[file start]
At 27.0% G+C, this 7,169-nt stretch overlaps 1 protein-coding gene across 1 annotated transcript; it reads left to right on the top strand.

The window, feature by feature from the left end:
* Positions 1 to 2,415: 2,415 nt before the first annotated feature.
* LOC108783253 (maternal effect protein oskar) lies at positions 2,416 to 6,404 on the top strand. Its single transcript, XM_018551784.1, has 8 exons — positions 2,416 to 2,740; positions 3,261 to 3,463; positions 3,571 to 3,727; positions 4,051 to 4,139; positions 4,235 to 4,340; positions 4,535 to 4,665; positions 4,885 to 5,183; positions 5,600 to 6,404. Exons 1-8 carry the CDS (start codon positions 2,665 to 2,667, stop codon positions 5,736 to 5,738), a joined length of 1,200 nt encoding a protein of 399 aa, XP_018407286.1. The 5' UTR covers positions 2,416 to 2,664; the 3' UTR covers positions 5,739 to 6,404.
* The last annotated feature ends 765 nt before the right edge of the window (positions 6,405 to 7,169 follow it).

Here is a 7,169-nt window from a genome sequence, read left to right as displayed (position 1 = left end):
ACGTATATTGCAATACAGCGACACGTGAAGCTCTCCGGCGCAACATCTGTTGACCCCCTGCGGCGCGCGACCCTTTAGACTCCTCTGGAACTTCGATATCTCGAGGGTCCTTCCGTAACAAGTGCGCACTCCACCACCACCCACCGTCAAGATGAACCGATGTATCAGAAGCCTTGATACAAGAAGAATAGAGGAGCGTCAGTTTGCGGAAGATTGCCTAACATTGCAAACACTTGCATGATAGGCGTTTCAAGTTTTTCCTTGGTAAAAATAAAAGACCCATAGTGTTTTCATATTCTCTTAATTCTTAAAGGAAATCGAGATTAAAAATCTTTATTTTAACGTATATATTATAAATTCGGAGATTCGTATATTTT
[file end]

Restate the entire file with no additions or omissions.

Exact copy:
At 27.0% G+C, this 7,169-nt stretch overlaps 1 protein-coding gene across 1 annotated transcript; it reads left to right on the top strand.

The window, feature by feature from the left end:
* Positions 1 to 2,415: 2,415 nt before the first annotated feature.
* LOC108783253 (maternal effect protein oskar) lies at positions 2,416 to 6,404 on the top strand. Its single transcript, XM_018551784.1, has 8 exons — positions 2,416 to 2,740; positions 3,261 to 3,463; positions 3,571 to 3,727; positions 4,051 to 4,139; positions 4,235 to 4,340; positions 4,535 to 4,665; positions 4,885 to 5,183; positions 5,600 to 6,404. Exons 1-8 carry the CDS (start codon positions 2,665 to 2,667, stop codon positions 5,736 to 5,738), a joined length of 1,200 nt encoding a protein of 399 aa, XP_018407286.1. The 5' UTR covers positions 2,416 to 2,664; the 3' UTR covers positions 5,739 to 6,404.
* The last annotated feature ends 765 nt before the right edge of the window (positions 6,405 to 7,169 follow it).

Here is a 7,169-nt window from a genome sequence, read left to right as displayed (position 1 = left end):
ACGTATATTGCAATACAGCGACACGTGAAGCTCTCCGGCGCAACATCTGTTGACCCCCTGCGGCGCGCGACCCTTTAGACTCCTCTGGAACTTCGATATCTCGAGGGTCCTTCCGTAACAAGTGCGCACTCCACCACCACCCACCGTCAAGATGAACCGATGTATCAGAAGCCTTGATACAAGAAGAATAGAGGAGCGTCAGTTTGCGGAAGATTGCCTAACATTGCAAACACTTGCATGATAGGCGTTTCAAGTTTTTCCTTGGTAAAAATAAAAGACCCATAGTGTTTTCATATTCTCTTAATTCTTAAAGGAAATCGAGATTAAAAATCTTTATTTTAACGTATATATTATAAATTCGGAGATTCGTATATTTT